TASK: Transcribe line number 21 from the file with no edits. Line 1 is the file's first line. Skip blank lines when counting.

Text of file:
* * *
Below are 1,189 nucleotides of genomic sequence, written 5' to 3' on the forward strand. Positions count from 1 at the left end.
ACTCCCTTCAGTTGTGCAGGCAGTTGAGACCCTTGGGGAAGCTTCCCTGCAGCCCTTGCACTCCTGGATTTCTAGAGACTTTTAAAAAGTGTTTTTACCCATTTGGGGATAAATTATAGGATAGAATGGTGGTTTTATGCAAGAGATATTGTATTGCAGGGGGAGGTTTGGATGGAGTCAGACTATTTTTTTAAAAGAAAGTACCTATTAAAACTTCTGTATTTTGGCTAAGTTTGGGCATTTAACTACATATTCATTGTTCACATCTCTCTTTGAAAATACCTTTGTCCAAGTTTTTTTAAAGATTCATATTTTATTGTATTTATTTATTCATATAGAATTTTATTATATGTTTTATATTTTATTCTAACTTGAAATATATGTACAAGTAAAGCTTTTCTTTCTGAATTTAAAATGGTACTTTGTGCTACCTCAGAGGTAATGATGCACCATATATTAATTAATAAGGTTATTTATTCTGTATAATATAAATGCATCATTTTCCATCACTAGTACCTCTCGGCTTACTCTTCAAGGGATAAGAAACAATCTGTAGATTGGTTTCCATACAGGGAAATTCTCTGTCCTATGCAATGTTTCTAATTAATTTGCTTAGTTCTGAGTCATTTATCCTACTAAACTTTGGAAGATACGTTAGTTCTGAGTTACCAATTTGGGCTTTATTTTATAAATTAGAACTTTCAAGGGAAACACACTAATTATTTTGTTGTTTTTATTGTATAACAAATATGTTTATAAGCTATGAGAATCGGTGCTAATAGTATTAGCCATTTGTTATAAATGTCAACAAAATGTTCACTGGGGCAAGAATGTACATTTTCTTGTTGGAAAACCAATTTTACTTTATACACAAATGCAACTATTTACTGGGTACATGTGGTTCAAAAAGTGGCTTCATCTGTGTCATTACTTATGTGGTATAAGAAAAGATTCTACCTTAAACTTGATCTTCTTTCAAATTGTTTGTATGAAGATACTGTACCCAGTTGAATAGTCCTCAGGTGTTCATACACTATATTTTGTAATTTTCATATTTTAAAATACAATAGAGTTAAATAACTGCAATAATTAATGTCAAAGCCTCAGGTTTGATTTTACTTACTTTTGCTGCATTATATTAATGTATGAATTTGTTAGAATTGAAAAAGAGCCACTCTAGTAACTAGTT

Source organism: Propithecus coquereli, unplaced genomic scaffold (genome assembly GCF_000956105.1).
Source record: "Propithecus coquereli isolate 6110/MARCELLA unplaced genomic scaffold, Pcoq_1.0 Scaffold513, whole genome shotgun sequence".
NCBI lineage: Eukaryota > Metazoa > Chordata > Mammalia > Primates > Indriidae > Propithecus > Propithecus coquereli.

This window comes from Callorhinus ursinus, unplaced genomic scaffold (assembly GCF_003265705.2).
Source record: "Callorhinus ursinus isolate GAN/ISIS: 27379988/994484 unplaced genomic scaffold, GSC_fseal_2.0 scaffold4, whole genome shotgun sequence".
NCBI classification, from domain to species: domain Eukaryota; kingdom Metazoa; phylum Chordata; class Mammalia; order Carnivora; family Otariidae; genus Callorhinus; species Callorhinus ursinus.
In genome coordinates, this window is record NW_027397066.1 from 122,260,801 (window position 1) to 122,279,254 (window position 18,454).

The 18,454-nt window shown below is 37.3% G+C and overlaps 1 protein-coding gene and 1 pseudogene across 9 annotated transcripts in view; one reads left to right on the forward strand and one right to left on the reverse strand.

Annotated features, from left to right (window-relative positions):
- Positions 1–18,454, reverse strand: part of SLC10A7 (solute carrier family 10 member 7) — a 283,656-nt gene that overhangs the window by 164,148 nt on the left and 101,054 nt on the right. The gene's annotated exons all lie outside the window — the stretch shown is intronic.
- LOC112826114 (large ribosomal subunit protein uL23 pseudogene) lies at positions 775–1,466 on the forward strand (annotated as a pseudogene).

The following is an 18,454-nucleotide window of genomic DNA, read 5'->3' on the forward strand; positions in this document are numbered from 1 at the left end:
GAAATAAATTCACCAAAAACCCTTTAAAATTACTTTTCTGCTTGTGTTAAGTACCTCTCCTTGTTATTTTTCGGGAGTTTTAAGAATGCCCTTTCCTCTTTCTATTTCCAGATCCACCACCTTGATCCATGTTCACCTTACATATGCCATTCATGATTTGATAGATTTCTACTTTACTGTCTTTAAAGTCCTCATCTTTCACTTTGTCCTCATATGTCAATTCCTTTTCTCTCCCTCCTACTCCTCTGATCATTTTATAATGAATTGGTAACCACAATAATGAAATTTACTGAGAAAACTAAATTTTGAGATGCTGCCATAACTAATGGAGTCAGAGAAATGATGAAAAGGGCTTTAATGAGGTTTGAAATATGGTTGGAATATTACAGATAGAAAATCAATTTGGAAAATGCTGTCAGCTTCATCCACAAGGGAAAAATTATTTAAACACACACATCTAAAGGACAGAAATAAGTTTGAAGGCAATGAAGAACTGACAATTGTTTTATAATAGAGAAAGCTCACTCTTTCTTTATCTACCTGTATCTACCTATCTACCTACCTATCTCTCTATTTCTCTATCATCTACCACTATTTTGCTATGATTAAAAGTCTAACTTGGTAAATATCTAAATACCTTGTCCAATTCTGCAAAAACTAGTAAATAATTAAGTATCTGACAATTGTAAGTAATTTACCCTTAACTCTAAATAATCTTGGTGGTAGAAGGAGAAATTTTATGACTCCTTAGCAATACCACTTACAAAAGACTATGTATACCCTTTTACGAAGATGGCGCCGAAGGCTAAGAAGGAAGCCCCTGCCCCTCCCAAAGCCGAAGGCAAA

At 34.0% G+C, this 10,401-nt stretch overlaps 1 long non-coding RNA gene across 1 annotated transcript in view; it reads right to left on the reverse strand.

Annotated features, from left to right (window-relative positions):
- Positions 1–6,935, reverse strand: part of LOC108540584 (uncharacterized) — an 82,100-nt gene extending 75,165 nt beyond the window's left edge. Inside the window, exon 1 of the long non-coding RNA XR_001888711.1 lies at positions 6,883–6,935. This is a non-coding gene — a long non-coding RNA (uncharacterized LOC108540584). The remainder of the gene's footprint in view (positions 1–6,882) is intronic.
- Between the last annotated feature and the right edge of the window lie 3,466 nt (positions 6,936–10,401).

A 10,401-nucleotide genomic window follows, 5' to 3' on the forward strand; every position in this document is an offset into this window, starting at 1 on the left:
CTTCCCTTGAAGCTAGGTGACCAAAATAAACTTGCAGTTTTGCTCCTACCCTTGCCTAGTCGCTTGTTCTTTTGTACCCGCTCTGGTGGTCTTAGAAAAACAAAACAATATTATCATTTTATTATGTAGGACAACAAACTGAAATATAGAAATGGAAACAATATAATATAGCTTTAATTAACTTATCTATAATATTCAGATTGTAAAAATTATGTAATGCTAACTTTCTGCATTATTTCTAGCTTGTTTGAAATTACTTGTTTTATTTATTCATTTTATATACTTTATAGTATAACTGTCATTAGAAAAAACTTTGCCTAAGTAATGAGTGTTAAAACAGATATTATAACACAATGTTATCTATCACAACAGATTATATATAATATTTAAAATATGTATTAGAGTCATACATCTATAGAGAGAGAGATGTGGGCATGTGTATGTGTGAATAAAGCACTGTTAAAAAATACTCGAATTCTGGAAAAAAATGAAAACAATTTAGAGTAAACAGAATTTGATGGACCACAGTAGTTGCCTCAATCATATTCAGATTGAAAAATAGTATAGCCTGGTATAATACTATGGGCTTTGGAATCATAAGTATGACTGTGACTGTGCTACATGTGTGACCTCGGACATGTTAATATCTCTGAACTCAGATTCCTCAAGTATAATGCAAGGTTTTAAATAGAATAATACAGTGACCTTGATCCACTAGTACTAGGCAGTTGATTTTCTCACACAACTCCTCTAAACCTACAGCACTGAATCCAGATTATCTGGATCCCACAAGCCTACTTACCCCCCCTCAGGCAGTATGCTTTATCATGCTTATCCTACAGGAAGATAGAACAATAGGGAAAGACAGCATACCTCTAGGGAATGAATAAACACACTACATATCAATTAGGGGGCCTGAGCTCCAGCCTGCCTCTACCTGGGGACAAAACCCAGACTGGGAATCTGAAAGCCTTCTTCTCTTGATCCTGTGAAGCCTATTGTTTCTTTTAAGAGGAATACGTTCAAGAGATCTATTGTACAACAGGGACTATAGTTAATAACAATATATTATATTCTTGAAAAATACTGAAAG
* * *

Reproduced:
CTTCCCTTGAAGCTAGGTGACCAAAATAAACTTGCAGTTTTGCTCCTACCCTTGCCTAGTCGCTTGTTCTTTTGTACCCGCTCTGGTGGTCTTAGAAAAACAAAACAATATTATCATTTTATTATGTAGGACAACAAACTGAAATATAGAAATGGAAACAATATAATATAGCTTTAATTAACTTATCTATAATATTCAGATTGTAAAAATTATGTAATGCTAACTTTCTGCATTATTTCTAGCTTGTTTGAAATTACTTGTTTTATTTATTCATTTTATATACTTTATAGTATAACTGTCATTAGAAAAAACTTTGCCTAAGTAATGAGTGTTAAAACAGATATTATAACACAATGTTATCTATCACAACAGATTATATATAATATTTAAAATATGTATTAGAGTCATACATCTATAGAGAGAGAGATGTGGGCATGTGTATGTGTGAATAAAGCACTGTTAAAAAATACTCGAATTCTGGAAAAAAATGAAAACAATTTAGAGTAAACAGAATTTGATGGACCACAGTAGTTGCCTCAATCATATTCAGATTGAAAAATAGTATAGCCTGGTATAATACTATGGGCTTTGGAATCATAAGTATGACTGTGACTGTGCTACATGTGTGACCTCGGACATGTTAATATCTCTGAACTCAGATTCCTCAAGTATAATGCAAGGTTTTAAATAGAATAATACAGTGACCTTGATCCACTAGTACTAGGCAGTTGATTTTCTCACACAACTCCTCTAAACCTACAGCACTGAATCCAGATTATCTGGATCCCACAAGCCTACTTACCCCCCCTCAGGCAGTATGCTTTATCATGCTTATCCTACAGGAAGATAGAACAATAGGGAAAGACAGCATACCTCTAGGGAATGAATAAACACACTACATATCAATTAGGGGGCCTGAGCTCCAGCCTGCCTCTACCTGGGGACAAAACCCAGACTGGGAATCTGAAAGCCTTCTTCTCTTGATCCTGTGAAGCCTATTGTTTCTTTTAAGAGGAATACGTTCAAGAGATCTATTGTACAACAGGGACTATAGTTAATAACAATATATTATATTCTTGAAAAATACTGAAAG